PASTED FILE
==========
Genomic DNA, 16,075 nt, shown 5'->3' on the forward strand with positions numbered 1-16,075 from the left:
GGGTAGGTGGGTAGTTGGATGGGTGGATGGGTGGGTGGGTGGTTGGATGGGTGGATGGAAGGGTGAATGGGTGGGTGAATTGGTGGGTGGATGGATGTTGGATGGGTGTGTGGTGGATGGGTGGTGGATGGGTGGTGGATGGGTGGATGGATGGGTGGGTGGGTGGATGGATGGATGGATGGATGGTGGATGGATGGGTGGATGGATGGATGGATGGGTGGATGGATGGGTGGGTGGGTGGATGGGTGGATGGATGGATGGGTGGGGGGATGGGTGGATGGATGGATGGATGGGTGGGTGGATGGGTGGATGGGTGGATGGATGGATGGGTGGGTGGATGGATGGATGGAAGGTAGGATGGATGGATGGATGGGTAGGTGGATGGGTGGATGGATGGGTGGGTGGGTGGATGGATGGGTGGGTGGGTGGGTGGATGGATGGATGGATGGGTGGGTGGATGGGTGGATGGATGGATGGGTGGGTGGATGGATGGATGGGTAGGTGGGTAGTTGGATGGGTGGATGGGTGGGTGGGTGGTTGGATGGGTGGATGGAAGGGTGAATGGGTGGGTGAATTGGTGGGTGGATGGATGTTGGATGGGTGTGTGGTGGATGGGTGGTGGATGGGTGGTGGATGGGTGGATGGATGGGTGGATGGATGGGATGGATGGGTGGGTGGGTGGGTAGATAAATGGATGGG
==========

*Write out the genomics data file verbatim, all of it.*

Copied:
Genomic DNA, 16,075 nt, shown 5'->3' on the forward strand with positions numbered 1-16,075 from the left:
GGGTAGGTGGGTAGTTGGATGGGTGGATGGGTGGGTGGGTGGTTGGATGGGTGGATGGAAGGGTGAATGGGTGGGTGAATTGGTGGGTGGATGGATGTTGGATGGGTGTGTGGTGGATGGGTGGTGGATGGGTGGTGGATGGGTGGATGGATGGGTGGGTGGGTGGATGGATGGATGGATGGATGGTGGATGGATGGGTGGATGGATGGATGGATGGGTGGATGGATGGGTGGGTGGGTGGATGGGTGGATGGATGGATGGGTGGGGGGATGGGTGGATGGATGGATGGATGGGTGGGTGGATGGGTGGATGGGTGGATGGATGGATGGGTGGGTGGATGGATGGATGGAAGGTAGGATGGATGGATGGATGGGTAGGTGGATGGGTGGATGGATGGGTGGGTGGGTGGATGGATGGGTGGGTGGGTGGGTGGATGGATGGATGGATGGGTGGGTGGATGGGTGGATGGATGGATGGGTGGGTGGATGGATGGATGGGTAGGTGGGTAGTTGGATGGGTGGATGGGTGGGTGGGTGGTTGGATGGGTGGATGGAAGGGTGAATGGGTGGGTGAATTGGTGGGTGGATGGATGTTGGATGGGTGTGTGGTGGATGGGTGGTGGATGGGTGGTGGATGGGTGGATGGATGGGTGGATGGATGGGATGGATGGGTGGGTGGGTGGGTAGATAAATGGATGGG